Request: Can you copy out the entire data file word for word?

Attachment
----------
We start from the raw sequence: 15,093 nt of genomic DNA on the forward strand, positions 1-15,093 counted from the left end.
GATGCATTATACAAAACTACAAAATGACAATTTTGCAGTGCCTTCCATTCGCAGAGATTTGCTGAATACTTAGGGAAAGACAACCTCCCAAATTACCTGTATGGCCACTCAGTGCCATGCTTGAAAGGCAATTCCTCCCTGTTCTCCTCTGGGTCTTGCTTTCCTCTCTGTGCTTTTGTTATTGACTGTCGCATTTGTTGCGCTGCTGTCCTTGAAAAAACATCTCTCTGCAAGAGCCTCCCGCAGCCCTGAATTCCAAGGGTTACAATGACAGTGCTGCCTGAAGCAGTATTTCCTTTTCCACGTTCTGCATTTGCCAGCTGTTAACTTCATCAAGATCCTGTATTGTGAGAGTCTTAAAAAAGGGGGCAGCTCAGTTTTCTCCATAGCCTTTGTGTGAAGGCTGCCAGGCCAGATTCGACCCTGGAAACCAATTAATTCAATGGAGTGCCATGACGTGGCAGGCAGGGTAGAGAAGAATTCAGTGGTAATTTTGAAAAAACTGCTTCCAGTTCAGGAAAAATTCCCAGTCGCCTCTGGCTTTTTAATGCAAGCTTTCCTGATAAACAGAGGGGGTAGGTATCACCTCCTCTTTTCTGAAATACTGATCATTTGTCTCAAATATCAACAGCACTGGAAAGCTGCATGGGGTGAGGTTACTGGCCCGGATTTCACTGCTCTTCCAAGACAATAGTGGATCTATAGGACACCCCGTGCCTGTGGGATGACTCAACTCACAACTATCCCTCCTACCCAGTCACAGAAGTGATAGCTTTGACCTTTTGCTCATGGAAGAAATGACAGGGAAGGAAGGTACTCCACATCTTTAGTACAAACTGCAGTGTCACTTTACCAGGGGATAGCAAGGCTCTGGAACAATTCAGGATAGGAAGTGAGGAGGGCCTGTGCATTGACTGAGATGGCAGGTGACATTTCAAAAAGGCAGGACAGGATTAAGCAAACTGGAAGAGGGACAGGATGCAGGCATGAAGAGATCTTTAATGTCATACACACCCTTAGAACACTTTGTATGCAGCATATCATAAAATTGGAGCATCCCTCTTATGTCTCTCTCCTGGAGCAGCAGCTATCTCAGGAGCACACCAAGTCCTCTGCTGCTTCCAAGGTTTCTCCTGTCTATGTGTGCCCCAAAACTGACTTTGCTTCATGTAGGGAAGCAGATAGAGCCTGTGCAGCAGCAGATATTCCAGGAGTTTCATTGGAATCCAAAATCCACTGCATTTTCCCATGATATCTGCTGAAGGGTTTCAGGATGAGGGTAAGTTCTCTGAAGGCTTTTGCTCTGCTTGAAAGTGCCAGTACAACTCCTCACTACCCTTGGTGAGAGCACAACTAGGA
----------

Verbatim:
We start from the raw sequence: 15,093 nt of genomic DNA on the forward strand, positions 1-15,093 counted from the left end.
GATGCATTATACAAAACTACAAAATGACAATTTTGCAGTGCCTTCCATTCGCAGAGATTTGCTGAATACTTAGGGAAAGACAACCTCCCAAATTACCTGTATGGCCACTCAGTGCCATGCTTGAAAGGCAATTCCTCCCTGTTCTCCTCTGGGTCTTGCTTTCCTCTCTGTGCTTTTGTTATTGACTGTCGCATTTGTTGCGCTGCTGTCCTTGAAAAAACATCTCTCTGCAAGAGCCTCCCGCAGCCCTGAATTCCAAGGGTTACAATGACAGTGCTGCCTGAAGCAGTATTTCCTTTTCCACGTTCTGCATTTGCCAGCTGTTAACTTCATCAAGATCCTGTATTGTGAGAGTCTTAAAAAAGGGGGCAGCTCAGTTTTCTCCATAGCCTTTGTGTGAAGGCTGCCAGGCCAGATTCGACCCTGGAAACCAATTAATTCAATGGAGTGCCATGACGTGGCAGGCAGGGTAGAGAAGAATTCAGTGGTAATTTTGAAAAAACTGCTTCCAGTTCAGGAAAAATTCCCAGTCGCCTCTGGCTTTTTAATGCAAGCTTTCCTGATAAACAGAGGGGGTAGGTATCACCTCCTCTTTTCTGAAATACTGATCATTTGTCTCAAATATCAACAGCACTGGAAAGCTGCATGGGGTGAGGTTACTGGCCCGGATTTCACTGCTCTTCCAAGACAATAGTGGATCTATAGGACACCCCGTGCCTGTGGGATGACTCAACTCACAACTATCCCTCCTACCCAGTCACAGAAGTGATAGCTTTGACCTTTTGCTCATGGAAGAAATGACAGGGAAGGAAGGTACTCCACATCTTTAGTACAAACTGCAGTGTCACTTTACCAGGGGATAGCAAGGCTCTGGAACAATTCAGGATAGGAAGTGAGGAGGGCCTGTGCATTGACTGAGATGGCAGGTGACATTTCAAAAAGGCAGGACAGGATTAAGCAAACTGGAAGAGGGACAGGATGCAGGCATGAAGAGATCTTTAATGTCATACACACCCTTAGAACACTTTGTATGCAGCATATCATAAAATTGGAGCATCCCTCTTATGTCTCTCTCCTGGAGCAGCAGCTATCTCAGGAGCACACCAAGTCCTCTGCTGCTTCCAAGGTTTCTCCTGTCTATGTGTGCCCCAAAACTGACTTTGCTTCATGTAGGGAAGCAGATAGAGCCTGTGCAGCAGCAGATATTCCAGGAGTTTCATTGGAATCCAAAATCCACTGCATTTTCCCATGATATCTGCTGAAGGGTTTCAGGATGAGGGTAAGTTCTCTGAAGGCTTTTGCTCTGCTTGAAAGTGCCAGTACAACTCCTCACTACCCTTGGTGAGAGCACAACTAGGA